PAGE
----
Morning CME Globex Update:
Recent beneficial rains across the heart of the Corn Belt have added to the favorable yield prospects of the 2018 corn and soybean crops, but yield prospects may not be driving market performance this week. Just as recent futures market losses were tied to trade anxieties, Wednesday morning's light gains are tied to the broad recovery in outside markets now that most of the damage to U.S. exports may be 'priced in.'
|U.S. Dollar Index:||Higher|
Tuesday's panicked sell-off has been replaced by a calmer tone throughout the global stock and commodity markets, and corn prices, too, have moderated and posted penny-sized gains at the start of Wednesday's session. There haven't been any new shoes to drop on the topic of U.S.-China trade (but how many feet does this creature have?). Volatility could yet creep in from the energy sector, including from ethanol futures. The oil futures market is so far steady on Wednesday morning, but traders are likely to be jumpy while OPEC members signal their production intentions ahead of a ministerial meeting this Friday. Meanwhile, in the cash corn market, the DTN National Corn Index, an average of cash bids around the country, was $3.24 Tuesday, showing the national average basis level stronger at 29 cents under the July futures contract.
The front-month soybean chart is trading roughly $1.60 below last month's high, but with roughly 3/4 of the U.S. soybean growing season still ahead of us, soybean traders may judge that a recovery of some risk premium would be appropriate. Futures trading volumes are dramatically lower during Wednesday morning's tepid recovery than they were during Tuesday's alarming meltdown. However, continued higher movement in the U.S. dollar suggests that investors are still in the process of liquidating "risky" positions and transitioning into cash while they wait to see how the global trade patterns and the global economy change during the upcoming summer. The DTN National Soybean Index was $8.27 Tuesday, with basis bids stronger at an average of 62 cents under the July futures contract.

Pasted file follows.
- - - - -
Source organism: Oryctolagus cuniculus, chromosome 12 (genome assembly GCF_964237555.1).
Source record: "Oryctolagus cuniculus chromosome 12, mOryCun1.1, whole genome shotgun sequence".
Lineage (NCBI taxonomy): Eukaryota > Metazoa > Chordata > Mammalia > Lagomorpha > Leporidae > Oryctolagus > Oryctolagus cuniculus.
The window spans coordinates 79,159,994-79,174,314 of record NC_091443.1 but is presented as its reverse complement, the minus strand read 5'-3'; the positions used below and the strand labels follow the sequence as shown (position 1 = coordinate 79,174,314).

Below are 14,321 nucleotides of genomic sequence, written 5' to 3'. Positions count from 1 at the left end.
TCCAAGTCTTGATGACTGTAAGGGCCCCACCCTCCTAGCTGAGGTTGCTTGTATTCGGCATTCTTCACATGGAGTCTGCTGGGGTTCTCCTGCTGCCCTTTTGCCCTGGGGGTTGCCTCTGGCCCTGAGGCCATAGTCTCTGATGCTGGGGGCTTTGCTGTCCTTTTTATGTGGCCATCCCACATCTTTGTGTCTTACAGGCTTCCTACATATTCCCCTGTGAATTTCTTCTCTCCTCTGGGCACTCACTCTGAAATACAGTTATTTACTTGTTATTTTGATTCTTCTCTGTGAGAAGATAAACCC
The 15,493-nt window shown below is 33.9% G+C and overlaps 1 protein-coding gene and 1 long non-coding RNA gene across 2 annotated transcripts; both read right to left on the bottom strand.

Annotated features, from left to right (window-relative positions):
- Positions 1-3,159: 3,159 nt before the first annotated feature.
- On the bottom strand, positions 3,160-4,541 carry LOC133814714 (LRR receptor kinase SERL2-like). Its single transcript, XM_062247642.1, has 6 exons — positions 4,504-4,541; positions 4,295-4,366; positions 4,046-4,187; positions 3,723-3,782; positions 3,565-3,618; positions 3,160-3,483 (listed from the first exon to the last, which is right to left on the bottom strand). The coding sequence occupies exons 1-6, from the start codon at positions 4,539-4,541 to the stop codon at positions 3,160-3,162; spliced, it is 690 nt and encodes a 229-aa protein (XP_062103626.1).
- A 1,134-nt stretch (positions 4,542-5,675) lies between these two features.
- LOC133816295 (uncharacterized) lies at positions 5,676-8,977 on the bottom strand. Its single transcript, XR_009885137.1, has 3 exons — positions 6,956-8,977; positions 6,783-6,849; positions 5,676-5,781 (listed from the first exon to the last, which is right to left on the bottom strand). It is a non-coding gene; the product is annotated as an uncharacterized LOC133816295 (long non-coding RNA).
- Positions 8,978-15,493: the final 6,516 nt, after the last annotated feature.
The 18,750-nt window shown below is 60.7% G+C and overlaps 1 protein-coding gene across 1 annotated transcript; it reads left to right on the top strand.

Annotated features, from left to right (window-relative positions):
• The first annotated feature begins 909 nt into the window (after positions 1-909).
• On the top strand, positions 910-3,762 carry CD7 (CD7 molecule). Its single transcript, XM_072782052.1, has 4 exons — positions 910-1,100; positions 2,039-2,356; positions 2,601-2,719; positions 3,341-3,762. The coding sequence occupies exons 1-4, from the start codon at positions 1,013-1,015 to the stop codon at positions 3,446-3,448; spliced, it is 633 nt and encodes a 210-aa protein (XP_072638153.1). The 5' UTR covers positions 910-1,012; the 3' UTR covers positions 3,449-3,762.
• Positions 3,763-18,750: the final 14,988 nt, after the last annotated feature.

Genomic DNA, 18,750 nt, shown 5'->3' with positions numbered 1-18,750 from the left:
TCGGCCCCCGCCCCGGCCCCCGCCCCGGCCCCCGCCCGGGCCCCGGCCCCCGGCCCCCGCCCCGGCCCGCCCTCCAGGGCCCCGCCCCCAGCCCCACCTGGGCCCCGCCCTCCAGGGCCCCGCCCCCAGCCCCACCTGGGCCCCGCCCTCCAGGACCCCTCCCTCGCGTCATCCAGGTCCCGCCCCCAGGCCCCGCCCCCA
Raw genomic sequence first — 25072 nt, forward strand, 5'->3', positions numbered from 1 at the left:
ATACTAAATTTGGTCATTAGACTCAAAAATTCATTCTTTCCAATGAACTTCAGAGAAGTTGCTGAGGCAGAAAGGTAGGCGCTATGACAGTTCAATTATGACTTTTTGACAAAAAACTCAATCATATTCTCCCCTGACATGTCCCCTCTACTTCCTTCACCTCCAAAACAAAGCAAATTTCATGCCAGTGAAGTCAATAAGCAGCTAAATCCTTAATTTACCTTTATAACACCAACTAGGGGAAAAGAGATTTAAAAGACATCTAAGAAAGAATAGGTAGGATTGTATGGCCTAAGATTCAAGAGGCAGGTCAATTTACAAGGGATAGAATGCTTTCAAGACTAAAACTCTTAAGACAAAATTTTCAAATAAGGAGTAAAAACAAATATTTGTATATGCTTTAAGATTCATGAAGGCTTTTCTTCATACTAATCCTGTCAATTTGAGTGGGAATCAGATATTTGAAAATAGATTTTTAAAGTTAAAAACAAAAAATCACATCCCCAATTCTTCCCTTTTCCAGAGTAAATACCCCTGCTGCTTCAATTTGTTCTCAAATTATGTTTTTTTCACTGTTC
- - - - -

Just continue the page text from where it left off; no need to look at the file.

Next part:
There remain some concerns about dry weather for Australia's just-planted wheat crop and the Black Sea Region's maturing winter wheat crop, where harvest has now begun in both Ukraine and southern Russia, and wheat futures are 6 to 8 cents higher Wednesday morning. However, during this volatile week, the day-to-day direction of wheat prices seems to be coming from the row crop markets and their larger investor population. On Tuesday, average spring wheat basis bids stayed at 14 cents under the July Minneapolis contract and average SRW basis stayed at 22 cents under the July Chicago contract. The stiff competition for Hard Red Winter wheat supplies continues, however, strengthening the average cash bid to only 2 cents under the July KC contract as of Tuesday afternoon. That's an average, though, which includes typical bids of 15 to 50 cents under in western Kansas locations, but also the intensely competitive posted bids of 15 over the July contract in Salina and 25 over the July in Wellington. The U.S. HRW harvest is progressing ahead of pace and discovering generally high protein levels (above 12 percent) across the state of Kansas.
Elaine Kubcan be reached at email@example.com
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